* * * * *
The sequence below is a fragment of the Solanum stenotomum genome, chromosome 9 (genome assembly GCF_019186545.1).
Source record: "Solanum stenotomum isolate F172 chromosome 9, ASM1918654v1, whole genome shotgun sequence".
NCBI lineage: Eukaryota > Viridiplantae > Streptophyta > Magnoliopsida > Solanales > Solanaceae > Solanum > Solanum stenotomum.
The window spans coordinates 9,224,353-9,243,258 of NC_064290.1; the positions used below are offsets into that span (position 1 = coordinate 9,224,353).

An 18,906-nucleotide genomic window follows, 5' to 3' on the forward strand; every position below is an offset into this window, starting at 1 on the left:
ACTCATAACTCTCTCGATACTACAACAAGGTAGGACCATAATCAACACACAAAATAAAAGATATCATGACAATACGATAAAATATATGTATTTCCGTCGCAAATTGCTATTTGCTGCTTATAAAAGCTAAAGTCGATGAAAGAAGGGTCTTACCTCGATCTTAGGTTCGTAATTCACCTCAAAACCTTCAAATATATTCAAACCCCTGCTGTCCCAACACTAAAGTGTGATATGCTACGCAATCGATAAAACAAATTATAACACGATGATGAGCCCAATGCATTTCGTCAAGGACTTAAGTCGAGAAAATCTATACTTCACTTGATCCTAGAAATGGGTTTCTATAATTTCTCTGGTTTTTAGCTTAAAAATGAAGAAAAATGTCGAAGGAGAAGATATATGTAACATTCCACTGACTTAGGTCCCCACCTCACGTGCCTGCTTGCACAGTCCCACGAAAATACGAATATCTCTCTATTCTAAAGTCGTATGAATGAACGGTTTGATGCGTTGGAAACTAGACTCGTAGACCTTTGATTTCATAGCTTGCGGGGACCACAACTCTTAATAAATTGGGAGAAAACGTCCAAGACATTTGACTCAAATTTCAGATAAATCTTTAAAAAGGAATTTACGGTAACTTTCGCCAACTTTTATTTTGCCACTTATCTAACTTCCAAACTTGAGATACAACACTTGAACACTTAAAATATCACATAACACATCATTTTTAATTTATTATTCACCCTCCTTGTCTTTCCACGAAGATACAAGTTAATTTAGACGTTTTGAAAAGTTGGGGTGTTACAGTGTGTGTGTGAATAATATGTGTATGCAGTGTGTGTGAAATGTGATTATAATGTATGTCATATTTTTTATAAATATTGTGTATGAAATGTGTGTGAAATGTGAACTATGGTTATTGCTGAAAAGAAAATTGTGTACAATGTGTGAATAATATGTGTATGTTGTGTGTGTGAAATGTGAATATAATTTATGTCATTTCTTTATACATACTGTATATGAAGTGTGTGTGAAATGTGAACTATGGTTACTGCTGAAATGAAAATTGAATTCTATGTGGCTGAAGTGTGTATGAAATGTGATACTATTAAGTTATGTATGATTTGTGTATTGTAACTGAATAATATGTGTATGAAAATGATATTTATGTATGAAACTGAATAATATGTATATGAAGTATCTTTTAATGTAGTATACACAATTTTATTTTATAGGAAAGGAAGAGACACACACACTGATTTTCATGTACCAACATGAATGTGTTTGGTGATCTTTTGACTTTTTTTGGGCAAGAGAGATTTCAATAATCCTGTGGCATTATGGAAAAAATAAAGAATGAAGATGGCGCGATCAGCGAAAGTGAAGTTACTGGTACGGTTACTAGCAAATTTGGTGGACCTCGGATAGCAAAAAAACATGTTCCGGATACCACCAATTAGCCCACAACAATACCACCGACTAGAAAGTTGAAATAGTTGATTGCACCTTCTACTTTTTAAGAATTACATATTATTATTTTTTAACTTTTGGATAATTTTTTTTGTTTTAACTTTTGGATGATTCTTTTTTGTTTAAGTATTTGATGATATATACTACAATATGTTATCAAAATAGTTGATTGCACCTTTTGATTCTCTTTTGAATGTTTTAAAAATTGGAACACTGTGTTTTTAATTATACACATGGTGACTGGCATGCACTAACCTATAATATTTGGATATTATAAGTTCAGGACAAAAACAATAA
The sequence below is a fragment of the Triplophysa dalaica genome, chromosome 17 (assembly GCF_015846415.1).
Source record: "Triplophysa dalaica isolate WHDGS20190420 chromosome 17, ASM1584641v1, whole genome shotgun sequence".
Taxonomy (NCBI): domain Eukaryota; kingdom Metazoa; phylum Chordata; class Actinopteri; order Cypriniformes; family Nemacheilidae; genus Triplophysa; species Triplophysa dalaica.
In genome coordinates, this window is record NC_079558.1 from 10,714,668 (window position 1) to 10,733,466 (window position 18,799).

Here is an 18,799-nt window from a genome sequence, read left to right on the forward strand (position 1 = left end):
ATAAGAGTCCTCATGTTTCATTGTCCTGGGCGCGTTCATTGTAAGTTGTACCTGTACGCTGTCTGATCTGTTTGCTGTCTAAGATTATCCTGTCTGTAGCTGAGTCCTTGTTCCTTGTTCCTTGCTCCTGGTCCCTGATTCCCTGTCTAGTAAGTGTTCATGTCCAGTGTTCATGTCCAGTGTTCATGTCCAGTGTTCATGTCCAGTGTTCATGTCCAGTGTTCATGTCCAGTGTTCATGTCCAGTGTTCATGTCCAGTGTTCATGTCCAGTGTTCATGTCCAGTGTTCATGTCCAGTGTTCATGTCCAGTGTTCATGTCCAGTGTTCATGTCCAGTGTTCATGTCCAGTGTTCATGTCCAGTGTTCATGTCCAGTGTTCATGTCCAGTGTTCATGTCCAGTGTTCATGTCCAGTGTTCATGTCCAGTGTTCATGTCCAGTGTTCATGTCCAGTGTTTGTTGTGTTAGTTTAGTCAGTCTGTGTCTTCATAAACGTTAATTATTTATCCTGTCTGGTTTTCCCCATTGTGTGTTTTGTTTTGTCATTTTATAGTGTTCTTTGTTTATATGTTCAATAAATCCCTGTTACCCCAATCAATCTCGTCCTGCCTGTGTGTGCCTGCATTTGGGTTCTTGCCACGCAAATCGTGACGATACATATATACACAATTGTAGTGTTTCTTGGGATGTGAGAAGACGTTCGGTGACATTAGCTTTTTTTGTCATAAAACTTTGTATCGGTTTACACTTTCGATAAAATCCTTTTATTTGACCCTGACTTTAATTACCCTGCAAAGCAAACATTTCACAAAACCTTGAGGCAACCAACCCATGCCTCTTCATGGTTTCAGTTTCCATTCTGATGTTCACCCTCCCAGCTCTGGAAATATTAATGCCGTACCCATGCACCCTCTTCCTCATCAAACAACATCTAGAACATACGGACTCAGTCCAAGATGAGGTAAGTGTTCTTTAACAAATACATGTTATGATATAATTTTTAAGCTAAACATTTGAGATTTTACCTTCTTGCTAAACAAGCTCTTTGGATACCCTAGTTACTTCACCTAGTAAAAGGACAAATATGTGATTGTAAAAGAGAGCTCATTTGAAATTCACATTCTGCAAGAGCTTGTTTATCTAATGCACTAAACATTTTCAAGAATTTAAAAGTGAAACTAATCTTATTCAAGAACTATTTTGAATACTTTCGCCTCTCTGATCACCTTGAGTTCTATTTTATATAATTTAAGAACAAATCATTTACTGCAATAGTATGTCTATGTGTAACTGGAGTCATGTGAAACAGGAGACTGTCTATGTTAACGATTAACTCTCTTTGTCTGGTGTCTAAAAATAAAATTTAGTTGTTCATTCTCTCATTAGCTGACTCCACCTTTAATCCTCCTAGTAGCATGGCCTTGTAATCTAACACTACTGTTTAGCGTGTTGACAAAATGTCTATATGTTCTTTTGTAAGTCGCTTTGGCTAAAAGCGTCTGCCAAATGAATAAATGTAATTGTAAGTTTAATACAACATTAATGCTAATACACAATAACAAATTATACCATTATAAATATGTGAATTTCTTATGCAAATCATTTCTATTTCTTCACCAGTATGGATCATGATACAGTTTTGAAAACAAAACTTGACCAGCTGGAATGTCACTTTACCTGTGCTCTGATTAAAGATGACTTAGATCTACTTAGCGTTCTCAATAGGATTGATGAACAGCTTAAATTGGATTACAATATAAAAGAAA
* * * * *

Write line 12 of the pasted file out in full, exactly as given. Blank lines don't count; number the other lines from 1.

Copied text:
ATAAGAGTCCTCATGTTTCATTGTCCTGGGCGCGTTCATTGTAAGTTGTACCTGTACGCTGTCTGATCTGTTTGCTGTCTAAGATTATCCTGTCTGTAGCTGAGTCCTTGTTCCTTGTTCCTTGCTCCTGGTCCCTGATTCCCTGTCTAGTAAGTGTTCATGTCCAGTGTTCATGTCCAGTGTTCATGTCCAGTGTTCATGTCCAGTGTTCATGTCCAGTGTTCATGTCCAGTGTTCATGTCCAGTGTTCATGTCCAGTGTTCATGTCCAGTGTTCATGTCCAGTGTTCATGTCCAGTGTTCATGTCCAGTGTTCATGTCCAGTGTTCATGTCCAGTGTTCATGTCCAGTGTTCATGTCCAGTGTTCATGTCCAGTGTTCATGTCCAGTGTTCATGTCCAGTGTTCATGTCCAGTGTTCATGTCCAGTGTTCATGTCCAGTGTTCATGTCCAGTGTTTGTTGTGTTAGTTTAGTCAGTCTGTGTCTTCATAAACGTTAATTATTTATCCTGTCTGGTTTTCCCCATTGTGTGTTTTGTTTTGTCATTTTATAGTGTTCTTTGTTTATATGTTCAATAAATCCCTGTTACCCCAATCAATCTCGTCCTGCCTGTGTGTGCCTGCATTTGGGTTCTTGCCACGCAAATCGTGACGATACATATATACACAATTGTAGTGTTTCTTGGGATGTGAGAAGACGTTCGGTGACATTAGCTTTTTTTGTCATAAAACTTTGTATCGGTTTACACTTTCGATAAAATCCTTTTATTTGACCCTGACTTTAATTACCCTGCAAAGCAAACATTTCACAAAACCTTGAGGCAACCAACCCATGCCTCTTCATGGTTTCAGTTTCCATTCTGATGTTCACCCTCCCAGCTCTGGAAATATTAATGCCGTACCCATGCACCCTCTTCCTCATCAAACAACATCTAGAACATACGGACTCAGTCCAAGATGAGGTAAGTGTTCTTTAACAAATACATGTTATGATATAATTTTTAAGCTAAACATTTGAGATTTTACCTTCTTGCTAAACAAGCTCTTTGGATACCCTAGTTACTTCACCTAGTAAAAGGACAAATATGTGATTGTAAAAGAGAGCTCATTTGAAATTCACATTCTGCAAGAGCTTGTTTATCTAATGCACTAAACATTTTCAAGAATTTAAAAGTGAAACTAATCTTATTCAAGAACTATTTTGAATACTTTCGCCTCTCTGATCACCTTGAGTTCTATTTTATATAATTTAAGAACAAATCATTTACTGCAATAGTATGTCTATGTGTAACTGGAGTCATGTGAAACAGGAGACTGTCTATGTTAACGATTAACTCTCTTTGTCTGGTGTCTAAAAATAAAATTTAGTTGTTCATTCTCTCATTAGCTGACTCCACCTTTAATCCTCCTAGTAGCATGGCCTTGTAATCTAACACTACTGTTTAGCGTGTTGACAAAATGTCTATATGTTCTTTTGTAAGTCGCTTTGGCTAAAAGCGTCTGCCAAATGAATAAATGTAATTGTAAGTTTAATACAACATTAATGCTAATACACAATAACAAATTATACCATTATAAATATGTGAATTTCTTATGCAAATCATTTCTATTTCTTCACCAGTATGGATCATGATACAGTTTTGAAAACAAAACTTGACCAGCTGGAATGTCACTTTACCTGTGCTCTGATTAAAGATGACTTAGATCTACTTAGCGTTCTCAATAGGATTGATGAACAGCTTAAATTGGATTACAATATAAAAGAAA